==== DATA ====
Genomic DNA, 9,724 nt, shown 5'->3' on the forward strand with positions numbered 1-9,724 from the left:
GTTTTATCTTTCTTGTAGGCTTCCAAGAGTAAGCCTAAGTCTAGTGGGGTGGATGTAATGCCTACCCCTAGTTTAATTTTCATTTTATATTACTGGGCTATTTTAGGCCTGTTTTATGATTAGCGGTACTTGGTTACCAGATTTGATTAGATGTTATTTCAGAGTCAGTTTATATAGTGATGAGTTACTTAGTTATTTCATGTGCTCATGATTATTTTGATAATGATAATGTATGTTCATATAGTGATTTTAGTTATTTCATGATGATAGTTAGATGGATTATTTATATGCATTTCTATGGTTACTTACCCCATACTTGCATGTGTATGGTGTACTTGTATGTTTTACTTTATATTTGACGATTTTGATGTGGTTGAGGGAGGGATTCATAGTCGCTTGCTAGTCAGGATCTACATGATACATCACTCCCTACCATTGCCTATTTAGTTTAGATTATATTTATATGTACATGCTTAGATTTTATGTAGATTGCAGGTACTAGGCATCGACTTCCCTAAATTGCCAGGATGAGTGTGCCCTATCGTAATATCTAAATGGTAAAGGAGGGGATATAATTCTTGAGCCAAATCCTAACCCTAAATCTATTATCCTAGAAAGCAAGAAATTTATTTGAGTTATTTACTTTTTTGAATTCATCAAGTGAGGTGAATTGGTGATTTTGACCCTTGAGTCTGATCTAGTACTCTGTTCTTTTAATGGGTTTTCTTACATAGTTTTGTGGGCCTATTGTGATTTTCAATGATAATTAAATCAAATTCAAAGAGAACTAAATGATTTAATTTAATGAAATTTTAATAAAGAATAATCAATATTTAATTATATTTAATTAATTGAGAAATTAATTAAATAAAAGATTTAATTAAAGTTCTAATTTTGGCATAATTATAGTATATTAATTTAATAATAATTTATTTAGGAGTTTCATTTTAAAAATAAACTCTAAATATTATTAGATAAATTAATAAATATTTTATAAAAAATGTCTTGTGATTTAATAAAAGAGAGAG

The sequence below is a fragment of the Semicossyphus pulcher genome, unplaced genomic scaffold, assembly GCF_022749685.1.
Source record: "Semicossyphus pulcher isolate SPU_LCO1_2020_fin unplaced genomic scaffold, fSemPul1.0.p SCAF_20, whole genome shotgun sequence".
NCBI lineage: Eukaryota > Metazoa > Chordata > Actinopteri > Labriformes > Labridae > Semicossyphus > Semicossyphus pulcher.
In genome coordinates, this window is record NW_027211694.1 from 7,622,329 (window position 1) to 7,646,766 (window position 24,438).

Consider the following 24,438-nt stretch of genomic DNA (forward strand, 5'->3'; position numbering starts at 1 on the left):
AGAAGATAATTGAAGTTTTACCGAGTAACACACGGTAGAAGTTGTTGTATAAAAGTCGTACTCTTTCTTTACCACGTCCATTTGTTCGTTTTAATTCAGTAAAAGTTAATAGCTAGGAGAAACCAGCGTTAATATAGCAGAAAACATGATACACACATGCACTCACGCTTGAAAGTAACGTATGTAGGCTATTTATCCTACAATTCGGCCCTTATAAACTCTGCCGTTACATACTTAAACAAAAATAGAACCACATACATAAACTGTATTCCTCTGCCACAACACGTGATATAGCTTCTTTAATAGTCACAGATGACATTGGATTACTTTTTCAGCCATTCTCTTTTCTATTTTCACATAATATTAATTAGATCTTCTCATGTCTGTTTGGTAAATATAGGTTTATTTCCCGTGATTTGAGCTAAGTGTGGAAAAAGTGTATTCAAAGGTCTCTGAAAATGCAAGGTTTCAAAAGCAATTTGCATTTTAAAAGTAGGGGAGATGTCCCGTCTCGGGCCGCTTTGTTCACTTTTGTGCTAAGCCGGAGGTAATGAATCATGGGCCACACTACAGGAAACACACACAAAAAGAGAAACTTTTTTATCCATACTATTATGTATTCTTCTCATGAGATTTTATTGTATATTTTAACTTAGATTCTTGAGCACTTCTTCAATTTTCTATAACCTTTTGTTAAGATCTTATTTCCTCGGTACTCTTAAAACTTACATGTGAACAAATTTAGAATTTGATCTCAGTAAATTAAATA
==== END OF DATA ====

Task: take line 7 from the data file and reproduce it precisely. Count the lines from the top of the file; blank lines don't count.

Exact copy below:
Consider the following 24,438-nt stretch of genomic DNA (forward strand, 5'->3'; position numbering starts at 1 on the left):